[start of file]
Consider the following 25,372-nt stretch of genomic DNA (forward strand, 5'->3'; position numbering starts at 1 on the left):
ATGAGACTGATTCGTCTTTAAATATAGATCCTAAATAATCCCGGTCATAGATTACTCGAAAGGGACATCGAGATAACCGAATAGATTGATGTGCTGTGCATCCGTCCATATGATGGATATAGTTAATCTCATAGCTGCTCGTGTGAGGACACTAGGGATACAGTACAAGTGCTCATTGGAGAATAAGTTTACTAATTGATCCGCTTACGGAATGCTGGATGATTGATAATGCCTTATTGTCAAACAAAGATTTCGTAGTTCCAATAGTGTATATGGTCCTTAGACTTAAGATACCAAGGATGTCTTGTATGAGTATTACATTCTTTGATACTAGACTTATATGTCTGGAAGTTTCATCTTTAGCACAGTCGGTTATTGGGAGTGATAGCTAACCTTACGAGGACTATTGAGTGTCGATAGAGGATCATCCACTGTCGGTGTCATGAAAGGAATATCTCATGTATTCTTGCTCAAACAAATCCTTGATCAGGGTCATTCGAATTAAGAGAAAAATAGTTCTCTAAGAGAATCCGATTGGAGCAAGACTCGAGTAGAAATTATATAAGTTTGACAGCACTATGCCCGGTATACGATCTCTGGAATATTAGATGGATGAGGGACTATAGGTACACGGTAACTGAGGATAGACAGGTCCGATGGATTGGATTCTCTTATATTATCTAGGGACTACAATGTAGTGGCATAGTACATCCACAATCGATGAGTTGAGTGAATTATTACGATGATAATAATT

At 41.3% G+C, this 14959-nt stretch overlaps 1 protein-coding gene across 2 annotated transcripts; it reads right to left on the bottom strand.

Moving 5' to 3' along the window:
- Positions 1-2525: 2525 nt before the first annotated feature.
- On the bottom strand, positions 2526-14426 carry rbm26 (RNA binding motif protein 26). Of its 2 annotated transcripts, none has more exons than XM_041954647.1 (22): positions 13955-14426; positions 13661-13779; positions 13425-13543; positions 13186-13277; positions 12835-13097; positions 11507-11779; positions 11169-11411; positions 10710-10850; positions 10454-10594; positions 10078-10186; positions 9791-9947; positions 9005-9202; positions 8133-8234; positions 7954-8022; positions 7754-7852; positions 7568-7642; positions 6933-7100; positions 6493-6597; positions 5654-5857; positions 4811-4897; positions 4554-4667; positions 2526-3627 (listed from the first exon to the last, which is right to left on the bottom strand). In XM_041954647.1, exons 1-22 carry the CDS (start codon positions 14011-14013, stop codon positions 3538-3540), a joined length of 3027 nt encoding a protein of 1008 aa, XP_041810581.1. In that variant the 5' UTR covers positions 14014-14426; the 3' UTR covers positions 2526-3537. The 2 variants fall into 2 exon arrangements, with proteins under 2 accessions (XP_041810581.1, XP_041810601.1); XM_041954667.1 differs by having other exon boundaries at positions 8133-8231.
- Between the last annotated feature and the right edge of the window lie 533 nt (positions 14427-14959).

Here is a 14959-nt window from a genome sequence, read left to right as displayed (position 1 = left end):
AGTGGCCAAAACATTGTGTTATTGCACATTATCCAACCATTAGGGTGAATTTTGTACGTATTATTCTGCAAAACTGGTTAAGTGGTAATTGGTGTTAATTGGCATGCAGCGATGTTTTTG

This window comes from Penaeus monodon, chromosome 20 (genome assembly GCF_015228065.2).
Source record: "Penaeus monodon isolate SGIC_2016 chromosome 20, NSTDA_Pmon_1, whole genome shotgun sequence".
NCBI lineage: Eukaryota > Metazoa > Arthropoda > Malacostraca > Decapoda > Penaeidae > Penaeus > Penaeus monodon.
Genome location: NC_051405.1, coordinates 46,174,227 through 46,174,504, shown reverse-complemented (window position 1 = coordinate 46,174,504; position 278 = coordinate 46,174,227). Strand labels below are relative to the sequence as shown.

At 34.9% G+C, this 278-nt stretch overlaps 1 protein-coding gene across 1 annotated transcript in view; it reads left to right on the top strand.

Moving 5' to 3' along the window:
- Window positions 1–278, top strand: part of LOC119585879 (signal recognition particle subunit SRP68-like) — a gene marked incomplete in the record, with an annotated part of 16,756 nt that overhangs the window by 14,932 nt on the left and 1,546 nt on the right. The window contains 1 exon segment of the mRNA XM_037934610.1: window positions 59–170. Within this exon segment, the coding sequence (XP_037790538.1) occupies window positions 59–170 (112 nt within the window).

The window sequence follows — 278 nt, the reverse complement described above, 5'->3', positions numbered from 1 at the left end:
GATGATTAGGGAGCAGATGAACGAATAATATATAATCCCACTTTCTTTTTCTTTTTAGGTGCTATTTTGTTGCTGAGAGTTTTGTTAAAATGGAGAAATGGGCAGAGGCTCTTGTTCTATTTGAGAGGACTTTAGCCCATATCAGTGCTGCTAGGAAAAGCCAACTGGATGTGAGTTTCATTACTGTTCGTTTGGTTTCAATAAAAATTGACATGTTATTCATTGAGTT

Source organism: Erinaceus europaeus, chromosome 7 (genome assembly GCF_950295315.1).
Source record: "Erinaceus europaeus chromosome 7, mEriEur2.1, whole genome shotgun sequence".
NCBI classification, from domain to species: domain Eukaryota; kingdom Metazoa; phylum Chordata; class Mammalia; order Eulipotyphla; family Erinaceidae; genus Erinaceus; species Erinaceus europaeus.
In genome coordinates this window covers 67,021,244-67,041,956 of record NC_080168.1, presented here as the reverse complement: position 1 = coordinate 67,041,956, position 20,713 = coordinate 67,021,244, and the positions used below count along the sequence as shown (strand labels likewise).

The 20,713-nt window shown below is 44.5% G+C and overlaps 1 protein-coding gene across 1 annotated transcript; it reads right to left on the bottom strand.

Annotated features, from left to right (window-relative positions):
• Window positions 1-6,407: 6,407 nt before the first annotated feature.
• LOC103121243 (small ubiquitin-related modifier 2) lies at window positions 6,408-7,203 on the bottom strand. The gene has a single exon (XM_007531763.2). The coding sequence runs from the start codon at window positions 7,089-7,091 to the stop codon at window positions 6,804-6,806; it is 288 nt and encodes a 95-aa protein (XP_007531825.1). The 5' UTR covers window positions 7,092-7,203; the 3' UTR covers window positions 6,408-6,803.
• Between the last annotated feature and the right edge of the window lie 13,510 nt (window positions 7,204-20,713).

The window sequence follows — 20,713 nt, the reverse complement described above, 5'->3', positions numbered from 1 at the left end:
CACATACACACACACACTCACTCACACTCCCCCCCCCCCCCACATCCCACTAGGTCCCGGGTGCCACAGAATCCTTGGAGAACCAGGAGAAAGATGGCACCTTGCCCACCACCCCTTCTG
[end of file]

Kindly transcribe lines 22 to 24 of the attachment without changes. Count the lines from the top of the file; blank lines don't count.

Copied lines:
In genome coordinates this window covers 67,021,244-67,041,956 of record NC_080168.1, presented here as the reverse complement: position 1 = coordinate 67,041,956, position 20,713 = coordinate 67,021,244, and the positions used below count along the sequence as shown (strand labels likewise).

The 20,713-nt window shown below is 44.5% G+C and overlaps 1 protein-coding gene across 1 annotated transcript; it reads right to left on the bottom strand.

Annotated features, from left to right (window-relative positions):